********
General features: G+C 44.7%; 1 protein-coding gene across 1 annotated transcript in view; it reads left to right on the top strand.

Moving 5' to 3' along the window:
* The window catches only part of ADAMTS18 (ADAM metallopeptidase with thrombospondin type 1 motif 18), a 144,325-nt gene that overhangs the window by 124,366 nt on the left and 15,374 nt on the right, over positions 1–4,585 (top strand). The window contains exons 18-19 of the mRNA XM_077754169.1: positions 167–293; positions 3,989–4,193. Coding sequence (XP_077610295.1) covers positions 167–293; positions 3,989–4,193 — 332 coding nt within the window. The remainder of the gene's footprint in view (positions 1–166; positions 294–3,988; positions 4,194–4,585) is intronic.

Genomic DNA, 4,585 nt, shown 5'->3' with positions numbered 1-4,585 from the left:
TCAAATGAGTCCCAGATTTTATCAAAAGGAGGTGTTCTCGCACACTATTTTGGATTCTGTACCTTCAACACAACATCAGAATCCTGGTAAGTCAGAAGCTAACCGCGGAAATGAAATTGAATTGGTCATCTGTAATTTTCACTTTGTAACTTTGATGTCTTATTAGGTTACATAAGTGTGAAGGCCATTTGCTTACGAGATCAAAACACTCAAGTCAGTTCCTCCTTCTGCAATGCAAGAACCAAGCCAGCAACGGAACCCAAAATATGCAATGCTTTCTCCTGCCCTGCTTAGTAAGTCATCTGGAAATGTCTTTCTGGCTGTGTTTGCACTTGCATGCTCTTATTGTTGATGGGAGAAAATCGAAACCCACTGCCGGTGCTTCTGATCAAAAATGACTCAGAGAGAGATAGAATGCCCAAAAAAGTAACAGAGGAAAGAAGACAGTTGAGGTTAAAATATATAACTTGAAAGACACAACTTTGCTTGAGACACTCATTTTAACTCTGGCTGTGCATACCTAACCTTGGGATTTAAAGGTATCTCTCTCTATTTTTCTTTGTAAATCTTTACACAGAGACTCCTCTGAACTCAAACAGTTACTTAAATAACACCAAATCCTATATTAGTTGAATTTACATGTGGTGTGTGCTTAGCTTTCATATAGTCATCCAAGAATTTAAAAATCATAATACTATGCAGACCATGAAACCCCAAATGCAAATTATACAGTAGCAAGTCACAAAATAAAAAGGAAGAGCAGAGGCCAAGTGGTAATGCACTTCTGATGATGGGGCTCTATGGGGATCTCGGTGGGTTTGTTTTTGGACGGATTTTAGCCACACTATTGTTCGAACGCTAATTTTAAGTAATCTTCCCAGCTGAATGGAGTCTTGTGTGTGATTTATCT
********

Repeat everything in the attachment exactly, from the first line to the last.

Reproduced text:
General features: G+C 44.7%; 1 protein-coding gene across 1 annotated transcript in view; it reads left to right on the top strand.

Moving 5' to 3' along the window:
* The window catches only part of ADAMTS18 (ADAM metallopeptidase with thrombospondin type 1 motif 18), a 144,325-nt gene that overhangs the window by 124,366 nt on the left and 15,374 nt on the right, over positions 1–4,585 (top strand). The window contains exons 18-19 of the mRNA XM_077754169.1: positions 167–293; positions 3,989–4,193. Coding sequence (XP_077610295.1) covers positions 167–293; positions 3,989–4,193 — 332 coding nt within the window. The remainder of the gene's footprint in view (positions 1–166; positions 294–3,988; positions 4,194–4,585) is intronic.

Genomic DNA, 4,585 nt, shown 5'->3' with positions numbered 1-4,585 from the left:
TCAAATGAGTCCCAGATTTTATCAAAAGGAGGTGTTCTCGCACACTATTTTGGATTCTGTACCTTCAACACAACATCAGAATCCTGGTAAGTCAGAAGCTAACCGCGGAAATGAAATTGAATTGGTCATCTGTAATTTTCACTTTGTAACTTTGATGTCTTATTAGGTTACATAAGTGTGAAGGCCATTTGCTTACGAGATCAAAACACTCAAGTCAGTTCCTCCTTCTGCAATGCAAGAACCAAGCCAGCAACGGAACCCAAAATATGCAATGCTTTCTCCTGCCCTGCTTAGTAAGTCATCTGGAAATGTCTTTCTGGCTGTGTTTGCACTTGCATGCTCTTATTGTTGATGGGAGAAAATCGAAACCCACTGCCGGTGCTTCTGATCAAAAATGACTCAGAGAGAGATAGAATGCCCAAAAAAGTAACAGAGGAAAGAAGACAGTTGAGGTTAAAATATATAACTTGAAAGACACAACTTTGCTTGAGACACTCATTTTAACTCTGGCTGTGCATACCTAACCTTGGGATTTAAAGGTATCTCTCTCTATTTTTCTTTGTAAATCTTTACACAGAGACTCCTCTGAACTCAAACAGTTACTTAAATAACACCAAATCCTATATTAGTTGAATTTACATGTGGTGTGTGCTTAGCTTTCATATAGTCATCCAAGAATTTAAAAATCATAATACTATGCAGACCATGAAACCCCAAATGCAAATTATACAGTAGCAAGTCACAAAATAAAAAGGAAGAGCAGAGGCCAAGTGGTAATGCACTTCTGATGATGGGGCTCTATGGGGATCTCGGTGGGTTTGTTTTTGGACGGATTTTAGCCACACTATTGTTCGAACGCTAATTTTAAGTAATCTTCCCAGCTGAATGGAGTCTTGTGTGTGATTTATCT